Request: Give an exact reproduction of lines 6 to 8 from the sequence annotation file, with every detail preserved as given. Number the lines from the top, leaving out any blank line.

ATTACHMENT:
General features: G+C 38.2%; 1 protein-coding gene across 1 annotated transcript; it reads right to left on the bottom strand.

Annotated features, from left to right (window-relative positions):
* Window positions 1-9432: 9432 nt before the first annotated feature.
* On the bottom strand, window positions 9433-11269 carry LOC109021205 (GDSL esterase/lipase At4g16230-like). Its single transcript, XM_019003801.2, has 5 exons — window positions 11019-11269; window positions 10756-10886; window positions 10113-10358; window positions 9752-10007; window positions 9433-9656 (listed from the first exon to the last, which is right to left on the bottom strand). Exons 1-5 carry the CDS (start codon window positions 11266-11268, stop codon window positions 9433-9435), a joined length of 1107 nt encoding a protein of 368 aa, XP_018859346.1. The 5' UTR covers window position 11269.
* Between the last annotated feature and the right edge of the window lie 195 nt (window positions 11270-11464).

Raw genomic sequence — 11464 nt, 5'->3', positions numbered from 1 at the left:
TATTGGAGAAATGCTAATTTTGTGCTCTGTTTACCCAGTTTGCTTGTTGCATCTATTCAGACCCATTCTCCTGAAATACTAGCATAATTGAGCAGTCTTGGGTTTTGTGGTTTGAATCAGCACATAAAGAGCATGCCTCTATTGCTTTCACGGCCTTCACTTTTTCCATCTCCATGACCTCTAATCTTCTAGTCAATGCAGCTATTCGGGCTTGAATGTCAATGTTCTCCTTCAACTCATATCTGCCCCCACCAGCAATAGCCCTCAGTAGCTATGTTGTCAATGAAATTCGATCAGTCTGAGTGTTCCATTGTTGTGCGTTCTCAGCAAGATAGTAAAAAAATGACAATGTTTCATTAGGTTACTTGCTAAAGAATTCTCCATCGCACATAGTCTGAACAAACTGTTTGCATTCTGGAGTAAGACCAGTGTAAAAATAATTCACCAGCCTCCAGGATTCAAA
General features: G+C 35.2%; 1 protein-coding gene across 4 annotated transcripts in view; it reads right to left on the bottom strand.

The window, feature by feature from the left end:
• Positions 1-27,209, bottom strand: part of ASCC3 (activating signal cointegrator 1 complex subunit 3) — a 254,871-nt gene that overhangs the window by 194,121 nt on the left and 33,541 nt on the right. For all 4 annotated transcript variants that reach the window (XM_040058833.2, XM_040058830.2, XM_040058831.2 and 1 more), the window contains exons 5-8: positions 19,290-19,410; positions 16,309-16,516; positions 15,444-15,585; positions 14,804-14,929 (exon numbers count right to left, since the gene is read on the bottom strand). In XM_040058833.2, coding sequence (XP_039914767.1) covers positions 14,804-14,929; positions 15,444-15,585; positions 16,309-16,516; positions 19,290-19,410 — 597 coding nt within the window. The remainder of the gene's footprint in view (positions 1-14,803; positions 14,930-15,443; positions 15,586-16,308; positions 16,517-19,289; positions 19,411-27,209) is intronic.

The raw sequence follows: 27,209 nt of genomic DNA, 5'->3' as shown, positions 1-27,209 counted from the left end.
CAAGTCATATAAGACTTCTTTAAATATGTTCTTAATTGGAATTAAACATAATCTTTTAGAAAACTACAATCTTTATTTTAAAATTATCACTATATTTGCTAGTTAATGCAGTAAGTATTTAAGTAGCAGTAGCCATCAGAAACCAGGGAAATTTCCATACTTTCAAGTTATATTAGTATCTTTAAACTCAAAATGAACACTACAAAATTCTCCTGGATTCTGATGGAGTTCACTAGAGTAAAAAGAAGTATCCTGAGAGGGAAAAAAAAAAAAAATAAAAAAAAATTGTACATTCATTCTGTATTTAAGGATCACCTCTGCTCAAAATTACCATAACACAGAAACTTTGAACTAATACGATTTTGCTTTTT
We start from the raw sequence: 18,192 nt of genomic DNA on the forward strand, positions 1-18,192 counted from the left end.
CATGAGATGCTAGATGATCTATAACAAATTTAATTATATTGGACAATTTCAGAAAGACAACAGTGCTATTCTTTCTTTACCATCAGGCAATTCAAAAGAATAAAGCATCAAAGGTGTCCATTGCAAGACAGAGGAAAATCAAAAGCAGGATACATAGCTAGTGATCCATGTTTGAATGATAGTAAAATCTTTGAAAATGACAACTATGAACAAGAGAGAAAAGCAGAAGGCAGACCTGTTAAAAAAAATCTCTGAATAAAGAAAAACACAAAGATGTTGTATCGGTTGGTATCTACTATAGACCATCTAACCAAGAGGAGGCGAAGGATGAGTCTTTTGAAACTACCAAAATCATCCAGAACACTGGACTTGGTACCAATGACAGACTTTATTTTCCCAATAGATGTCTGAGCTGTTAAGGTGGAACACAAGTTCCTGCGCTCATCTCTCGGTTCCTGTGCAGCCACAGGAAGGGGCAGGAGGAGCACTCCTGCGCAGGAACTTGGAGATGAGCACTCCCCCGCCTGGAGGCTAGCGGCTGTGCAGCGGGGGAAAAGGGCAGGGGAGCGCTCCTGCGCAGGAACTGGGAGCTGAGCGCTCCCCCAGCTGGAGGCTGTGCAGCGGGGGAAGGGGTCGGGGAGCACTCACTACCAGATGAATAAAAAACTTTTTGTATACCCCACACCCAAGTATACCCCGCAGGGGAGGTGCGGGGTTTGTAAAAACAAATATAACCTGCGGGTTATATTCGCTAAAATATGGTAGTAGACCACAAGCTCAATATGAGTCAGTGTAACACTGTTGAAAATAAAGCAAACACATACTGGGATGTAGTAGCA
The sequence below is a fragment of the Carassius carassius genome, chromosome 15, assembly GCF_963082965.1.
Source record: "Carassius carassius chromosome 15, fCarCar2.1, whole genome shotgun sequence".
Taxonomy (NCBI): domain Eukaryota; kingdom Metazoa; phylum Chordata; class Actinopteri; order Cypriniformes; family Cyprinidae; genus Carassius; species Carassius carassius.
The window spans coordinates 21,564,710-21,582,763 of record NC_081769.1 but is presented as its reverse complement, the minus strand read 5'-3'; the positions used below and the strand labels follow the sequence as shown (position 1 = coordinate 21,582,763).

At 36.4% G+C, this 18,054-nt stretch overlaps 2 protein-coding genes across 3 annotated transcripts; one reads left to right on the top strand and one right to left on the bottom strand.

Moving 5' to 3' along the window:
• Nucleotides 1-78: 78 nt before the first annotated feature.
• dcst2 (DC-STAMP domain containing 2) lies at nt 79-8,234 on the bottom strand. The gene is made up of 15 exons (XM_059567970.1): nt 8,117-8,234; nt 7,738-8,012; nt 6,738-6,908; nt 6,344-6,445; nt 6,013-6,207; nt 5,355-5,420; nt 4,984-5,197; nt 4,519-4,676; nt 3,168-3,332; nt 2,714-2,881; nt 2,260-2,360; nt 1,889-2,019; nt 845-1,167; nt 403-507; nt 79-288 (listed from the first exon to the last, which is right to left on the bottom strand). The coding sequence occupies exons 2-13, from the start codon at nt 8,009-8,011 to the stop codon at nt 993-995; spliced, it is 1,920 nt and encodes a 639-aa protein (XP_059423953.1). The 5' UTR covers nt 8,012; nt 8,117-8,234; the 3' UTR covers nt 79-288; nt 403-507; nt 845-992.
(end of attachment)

Raw genomic sequence — 11464 nt, 5'->3', positions numbered from 1 at the left:
TATTGGAGAAATGCTAATTTTGTGCTCTGTTTACCCAGTTTGCTTGTTGCATCTATTCAGACCCATTCTCCTGAAATACTAGCATAATTGAGCAGTCTTGGGTTTTGTGGTTTGAATCAGCACATAAAGAGCATGCCTCTATTGCTTTCACGGCCTTCACTTTTTCCATCTCCATGACCTCTAATCTTCTAGTCAATGCAGCTATTCGGGCTTGAATGTCAATGTTCTCCTTCAACTCATATCTGCCCCCACCAGCAATAGCCCTCAGTAGCTATGTTGTCAATGAAATTCGATCAGTCTGAGTGTTCCATTGTTGTGCGTTCTCAGCAAGATAGTAAAAAAATGACAATGTTTCATTAGGTTACTTGCTAAAGAATTCTCCATCGCACATAGTCTGAACAAACTGTTTGCATTCTGGAGTAAGACCAGTGTAAAAATAATTCACCAGCCTCCAGGATTCAAA
General features: G+C 35.2%; 1 protein-coding gene across 4 annotated transcripts in view; it reads right to left on the bottom strand.